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Latinx Startups and the Problem of Financing

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While this may not seem to be the time to talk about new business, moments of crisis are also opportunities to evaluate what works or what doesn’t in a system.

With about 52 million people, Latinos in the United States have become an unstoppable force in the country, from their contributions to the workforce to their influence on the cultural fabric.

According to a report by the U.S. Small Business Administration Office of Advocacy, by 2018, about 600,000 of the 12.2 million business owners in the United States were U.S.-born Latinos. The office also found that “the two most important factors limiting business ownership among U.S.-born Latinos are their relatively young age and lack of wealth.”

However, this does not seem to stop our community when it comes to fighting for a better future.

Between 2009 and 2019, Latinx entrepreneurs “have been starting companies at a record clip,” as reported by Inc., showing a 34 percent increase in startups and being “the fastest growing startup demographic” in the country.

Often focusing on growth industries such as transportation, construction, and leisure and hospitality, this population has shown its strength in industries that are fundamental to the country, but it has not been rewarded in opportunities by the government.

Citing figures from the Stanford Latino Entrepreneurship Initiative (SLEI), Inc. explains that “Only 3 percent of these founders have reached the $1 million mark in annual sales.”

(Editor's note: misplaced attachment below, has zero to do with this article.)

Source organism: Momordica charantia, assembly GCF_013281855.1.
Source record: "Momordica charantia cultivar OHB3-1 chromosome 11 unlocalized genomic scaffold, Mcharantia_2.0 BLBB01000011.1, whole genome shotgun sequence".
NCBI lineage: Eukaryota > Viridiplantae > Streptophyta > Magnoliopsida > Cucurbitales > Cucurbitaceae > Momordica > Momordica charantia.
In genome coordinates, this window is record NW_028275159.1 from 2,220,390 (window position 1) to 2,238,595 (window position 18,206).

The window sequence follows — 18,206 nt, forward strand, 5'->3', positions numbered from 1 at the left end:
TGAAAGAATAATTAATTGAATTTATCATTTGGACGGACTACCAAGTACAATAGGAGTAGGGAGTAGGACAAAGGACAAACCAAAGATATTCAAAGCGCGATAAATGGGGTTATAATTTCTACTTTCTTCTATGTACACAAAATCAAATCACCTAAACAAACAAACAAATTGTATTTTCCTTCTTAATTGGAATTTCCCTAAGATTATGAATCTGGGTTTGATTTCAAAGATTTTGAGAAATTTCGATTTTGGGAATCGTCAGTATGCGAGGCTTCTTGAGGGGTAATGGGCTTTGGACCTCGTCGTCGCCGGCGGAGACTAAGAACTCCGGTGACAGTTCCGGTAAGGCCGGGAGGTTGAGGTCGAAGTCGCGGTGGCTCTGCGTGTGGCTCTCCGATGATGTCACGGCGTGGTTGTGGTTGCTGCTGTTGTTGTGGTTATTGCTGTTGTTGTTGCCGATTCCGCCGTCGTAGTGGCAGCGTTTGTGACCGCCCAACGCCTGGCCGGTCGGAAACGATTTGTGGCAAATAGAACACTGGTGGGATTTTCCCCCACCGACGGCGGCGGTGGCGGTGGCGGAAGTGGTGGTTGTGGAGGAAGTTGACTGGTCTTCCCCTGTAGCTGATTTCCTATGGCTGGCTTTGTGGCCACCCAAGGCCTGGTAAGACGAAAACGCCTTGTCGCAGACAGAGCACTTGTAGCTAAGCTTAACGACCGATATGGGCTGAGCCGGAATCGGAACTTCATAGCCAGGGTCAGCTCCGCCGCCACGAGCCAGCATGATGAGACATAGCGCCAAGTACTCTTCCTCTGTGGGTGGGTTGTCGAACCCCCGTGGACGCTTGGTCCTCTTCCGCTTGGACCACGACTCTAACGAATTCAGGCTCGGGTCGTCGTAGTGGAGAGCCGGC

“Although Latinx entrepreneurs apply for loans at the same rates as their peers, only a quarter receive the full amount they’re asking for, compared with half of white business owners,” explains the magazine. “Maybe that’s the reason that some six in 10 Latinx entrepreneurs who wanted a loan didn’t apply.”

Another obstacle that Latinx entrepreneurs often face is precisely the lack of information about resources available to their companies. 

Inc. highlights strategies such as becoming a certified minority business owner to access government contracts or opening its scope to seek partnerships with large organizations and corporations.

“Not every company that scales succeeds. But those that do can then boost their growth rate. Conversely, being unable to borrow and scale creates an unvirtuous cycle. Latinx companies can’t scale for lack of funding, making them even less likely to get funding in the future,” the publication concludes.

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